This series of posts is an attempt to explain what Apache Kafka is and to show some benefits of using it side by side with a relational database in a .NET (or really any) distributed solution. I am by no means expert in any of those technologies so take all of that with a pinch of salt. I am assuming you will have a basic knowledge of relational databases and some experience in building applications.
All the years spent on working with SQL databases have taught me there are quite a few aspects of data architecture that have a tremendous influence on systems' performance and development process. The following I found important to my further introduction to Apache Kafka:
The key factor here is how a particular piece of data will be utilized. Will it be queried a lot in a real-time like application (so read performance is the key)? Or maybe just used for some offline analysis? In my experience we often would want the same data written in a few different forms solving various business or performance issues. From a developer point of view it was a bit annoying as it required designing schemas for a couple of new tables, adding SQL table creation scripts, some corresponding C# classes, and ORM mappings. This is a lot of overhead and requires an upfront knowledge which bits of data are important for a particular consumer. What if we could postpone these choices and design as we go?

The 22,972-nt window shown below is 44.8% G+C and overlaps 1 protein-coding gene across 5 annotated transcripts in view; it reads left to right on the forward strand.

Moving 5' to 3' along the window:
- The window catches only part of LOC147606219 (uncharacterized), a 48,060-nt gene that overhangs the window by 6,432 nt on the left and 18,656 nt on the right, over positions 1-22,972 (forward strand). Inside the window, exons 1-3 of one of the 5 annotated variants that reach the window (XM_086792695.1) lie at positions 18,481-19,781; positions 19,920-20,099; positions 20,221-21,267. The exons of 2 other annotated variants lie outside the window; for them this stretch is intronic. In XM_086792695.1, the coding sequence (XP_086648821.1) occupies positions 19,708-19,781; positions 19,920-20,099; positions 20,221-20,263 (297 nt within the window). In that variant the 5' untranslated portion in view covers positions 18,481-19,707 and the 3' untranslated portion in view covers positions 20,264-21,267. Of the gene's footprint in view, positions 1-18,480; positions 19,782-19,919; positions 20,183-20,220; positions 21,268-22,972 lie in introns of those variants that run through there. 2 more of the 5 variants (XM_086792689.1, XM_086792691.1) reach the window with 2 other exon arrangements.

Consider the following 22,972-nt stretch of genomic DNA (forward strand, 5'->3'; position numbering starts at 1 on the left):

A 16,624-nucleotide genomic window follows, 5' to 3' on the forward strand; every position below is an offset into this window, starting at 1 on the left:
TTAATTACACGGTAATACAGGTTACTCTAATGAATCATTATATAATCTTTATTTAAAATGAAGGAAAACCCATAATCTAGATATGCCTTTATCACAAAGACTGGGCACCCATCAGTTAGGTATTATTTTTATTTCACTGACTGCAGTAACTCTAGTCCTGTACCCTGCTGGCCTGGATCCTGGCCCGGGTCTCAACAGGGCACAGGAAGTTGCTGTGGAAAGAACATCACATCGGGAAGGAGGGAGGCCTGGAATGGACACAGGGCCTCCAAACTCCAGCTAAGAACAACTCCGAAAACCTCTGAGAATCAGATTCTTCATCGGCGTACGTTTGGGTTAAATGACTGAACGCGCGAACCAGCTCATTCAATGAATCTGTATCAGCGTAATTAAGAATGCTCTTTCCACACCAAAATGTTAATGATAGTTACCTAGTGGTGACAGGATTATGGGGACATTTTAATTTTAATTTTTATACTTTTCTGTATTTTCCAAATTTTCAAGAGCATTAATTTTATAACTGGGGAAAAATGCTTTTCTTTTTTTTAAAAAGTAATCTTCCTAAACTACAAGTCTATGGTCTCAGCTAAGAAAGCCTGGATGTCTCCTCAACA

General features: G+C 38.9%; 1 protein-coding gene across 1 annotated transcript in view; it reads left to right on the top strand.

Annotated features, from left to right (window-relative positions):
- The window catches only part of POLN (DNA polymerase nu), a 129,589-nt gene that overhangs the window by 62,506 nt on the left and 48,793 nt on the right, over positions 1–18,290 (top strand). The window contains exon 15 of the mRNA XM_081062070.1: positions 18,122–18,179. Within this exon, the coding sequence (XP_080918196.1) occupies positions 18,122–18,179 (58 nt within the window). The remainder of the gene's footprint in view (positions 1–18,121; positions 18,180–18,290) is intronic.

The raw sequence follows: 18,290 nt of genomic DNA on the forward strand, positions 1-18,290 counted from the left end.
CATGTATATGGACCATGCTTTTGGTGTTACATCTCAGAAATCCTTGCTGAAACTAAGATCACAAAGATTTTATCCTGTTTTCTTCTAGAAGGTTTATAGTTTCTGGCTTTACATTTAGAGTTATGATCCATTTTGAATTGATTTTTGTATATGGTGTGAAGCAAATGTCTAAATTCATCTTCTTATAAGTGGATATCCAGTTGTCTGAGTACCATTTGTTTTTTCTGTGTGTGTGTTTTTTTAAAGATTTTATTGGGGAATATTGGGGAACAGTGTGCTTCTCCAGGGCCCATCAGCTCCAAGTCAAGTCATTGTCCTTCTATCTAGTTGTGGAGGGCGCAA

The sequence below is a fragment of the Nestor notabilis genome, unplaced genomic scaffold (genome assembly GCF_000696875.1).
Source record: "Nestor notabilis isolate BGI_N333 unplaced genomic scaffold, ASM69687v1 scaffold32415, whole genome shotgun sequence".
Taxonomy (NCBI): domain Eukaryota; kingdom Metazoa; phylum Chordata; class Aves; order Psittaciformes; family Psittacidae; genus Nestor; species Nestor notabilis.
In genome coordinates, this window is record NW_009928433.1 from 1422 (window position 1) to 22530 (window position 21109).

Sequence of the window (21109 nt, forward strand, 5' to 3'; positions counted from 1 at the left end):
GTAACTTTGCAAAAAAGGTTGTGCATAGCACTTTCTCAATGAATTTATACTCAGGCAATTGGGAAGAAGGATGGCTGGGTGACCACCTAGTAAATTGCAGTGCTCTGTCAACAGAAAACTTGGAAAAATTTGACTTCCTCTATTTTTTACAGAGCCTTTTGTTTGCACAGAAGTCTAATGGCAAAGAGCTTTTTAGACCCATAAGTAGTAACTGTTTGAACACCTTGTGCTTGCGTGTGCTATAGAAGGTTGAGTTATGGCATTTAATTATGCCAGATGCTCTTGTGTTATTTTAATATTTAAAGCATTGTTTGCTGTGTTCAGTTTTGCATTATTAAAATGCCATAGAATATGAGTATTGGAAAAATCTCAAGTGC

How long do you need to store data in your production databases for? There is no single answer to this one. This may be constrained by legal requirements but often we keep lots of data that otherwise could be archived and it’s not needed for system’s current operational work. Excessive data in the system often cripples performance.
Once raw data is gathered it often needs to be transformed into some other forms involving aggregations which are often (but not only) performance optimizations. Let’s say we derive some metrics for many sets of data. How easy is to reprocess them in case we spotted a logic error that has been affecting those metrics for last two weeks?
Data flow depends a lot on overall system architecture. In the last few decades we’ve seen a lot of various technologies and architectures providing data circulation, storage, and systems' integration: web services of many flavours (RPC, REST), micro services, event buses, queueing systems, relational and No-SQL databases, and endless hybrids of all the above. SQL databases have been well understood, known as a good multi-purpose tool, and used across many industries. However, all the new tools could do what a multi-tool could not. They specialized in their very areas and thanks to targeted optimizations could provide superior performance. Apache Kafka is one of them.
Kafka is a persistent distributed data store which serves as a very fast integration bus using the publisher-subscriber model. Kafka’s data is organized into topics (aka streams) containing messages which usually are events and commands. Now let’s have a bit closer look into it.
Conceptually topic is a very simple data structure:
Figure 1: A conceptual representation of topic
This is pretty similar to a queue with the following assumptions:
- Identified by a name.
- Persisted to disk.
- Offset is a sequence of numbers determining order of messages.
- Data is an arbitrary1 content of message.
- Messages are immutable (once inserted can not be updated).
- Messages can be read multiple times.
- Messages expire after a common configurable period and then get deleted.